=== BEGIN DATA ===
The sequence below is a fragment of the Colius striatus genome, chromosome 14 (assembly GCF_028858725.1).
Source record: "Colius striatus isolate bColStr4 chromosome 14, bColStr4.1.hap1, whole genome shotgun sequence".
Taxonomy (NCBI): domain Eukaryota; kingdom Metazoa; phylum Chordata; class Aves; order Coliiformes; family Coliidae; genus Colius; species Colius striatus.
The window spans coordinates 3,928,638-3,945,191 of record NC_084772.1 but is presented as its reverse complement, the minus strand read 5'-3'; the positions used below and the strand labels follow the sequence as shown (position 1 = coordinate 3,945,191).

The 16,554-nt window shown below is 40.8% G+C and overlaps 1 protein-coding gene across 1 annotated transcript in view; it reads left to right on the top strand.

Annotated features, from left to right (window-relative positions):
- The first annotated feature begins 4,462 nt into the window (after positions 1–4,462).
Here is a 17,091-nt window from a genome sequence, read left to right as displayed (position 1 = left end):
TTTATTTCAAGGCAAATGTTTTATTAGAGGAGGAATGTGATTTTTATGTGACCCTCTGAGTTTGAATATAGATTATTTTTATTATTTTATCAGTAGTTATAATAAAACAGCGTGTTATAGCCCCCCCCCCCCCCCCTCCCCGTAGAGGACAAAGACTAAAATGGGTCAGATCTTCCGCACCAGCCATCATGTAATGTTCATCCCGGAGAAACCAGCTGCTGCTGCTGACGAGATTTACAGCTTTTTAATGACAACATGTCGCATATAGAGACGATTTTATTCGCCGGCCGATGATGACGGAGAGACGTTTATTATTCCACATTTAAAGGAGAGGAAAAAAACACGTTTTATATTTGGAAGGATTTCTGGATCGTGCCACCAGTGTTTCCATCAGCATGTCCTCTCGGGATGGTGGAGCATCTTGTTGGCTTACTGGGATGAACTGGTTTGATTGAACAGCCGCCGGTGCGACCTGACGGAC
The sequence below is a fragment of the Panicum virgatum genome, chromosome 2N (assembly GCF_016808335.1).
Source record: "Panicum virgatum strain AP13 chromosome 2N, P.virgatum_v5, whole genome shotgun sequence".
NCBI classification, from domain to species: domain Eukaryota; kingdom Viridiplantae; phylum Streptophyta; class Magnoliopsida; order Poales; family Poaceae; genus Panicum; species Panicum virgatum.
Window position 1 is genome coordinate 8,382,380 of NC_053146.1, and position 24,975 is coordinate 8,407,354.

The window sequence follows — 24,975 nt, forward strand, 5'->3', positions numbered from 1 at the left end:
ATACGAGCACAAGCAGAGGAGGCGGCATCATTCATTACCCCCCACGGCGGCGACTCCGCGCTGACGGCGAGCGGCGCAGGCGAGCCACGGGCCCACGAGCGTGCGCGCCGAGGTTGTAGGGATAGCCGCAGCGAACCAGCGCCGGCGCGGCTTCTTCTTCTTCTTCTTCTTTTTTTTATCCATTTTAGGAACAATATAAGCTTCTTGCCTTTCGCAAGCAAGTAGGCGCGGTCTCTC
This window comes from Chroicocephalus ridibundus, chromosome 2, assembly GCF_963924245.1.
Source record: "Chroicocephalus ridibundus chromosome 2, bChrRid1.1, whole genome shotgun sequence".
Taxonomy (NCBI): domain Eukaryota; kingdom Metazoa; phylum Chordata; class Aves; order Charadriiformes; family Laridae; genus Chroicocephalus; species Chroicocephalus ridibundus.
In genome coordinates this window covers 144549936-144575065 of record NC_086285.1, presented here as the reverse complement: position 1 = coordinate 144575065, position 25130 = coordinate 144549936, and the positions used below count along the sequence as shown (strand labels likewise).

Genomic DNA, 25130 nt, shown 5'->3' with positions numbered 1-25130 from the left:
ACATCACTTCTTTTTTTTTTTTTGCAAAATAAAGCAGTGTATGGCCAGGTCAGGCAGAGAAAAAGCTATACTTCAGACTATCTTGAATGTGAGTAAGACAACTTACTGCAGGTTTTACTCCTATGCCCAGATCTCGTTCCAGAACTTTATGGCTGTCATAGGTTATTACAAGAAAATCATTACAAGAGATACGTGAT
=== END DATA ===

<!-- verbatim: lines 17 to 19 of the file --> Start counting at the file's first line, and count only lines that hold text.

Source record: "Chroicocephalus ridibundus chromosome 2, bChrRid1.1, whole genome shotgun sequence".
Taxonomy (NCBI): domain Eukaryota; kingdom Metazoa; phylum Chordata; class Aves; order Charadriiformes; family Laridae; genus Chroicocephalus; species Chroicocephalus ridibundus.
In genome coordinates this window covers 144549936-144575065 of record NC_086285.1, presented here as the reverse complement: position 1 = coordinate 144575065, position 25130 = coordinate 144549936, and the positions used below count along the sequence as shown (strand labels likewise).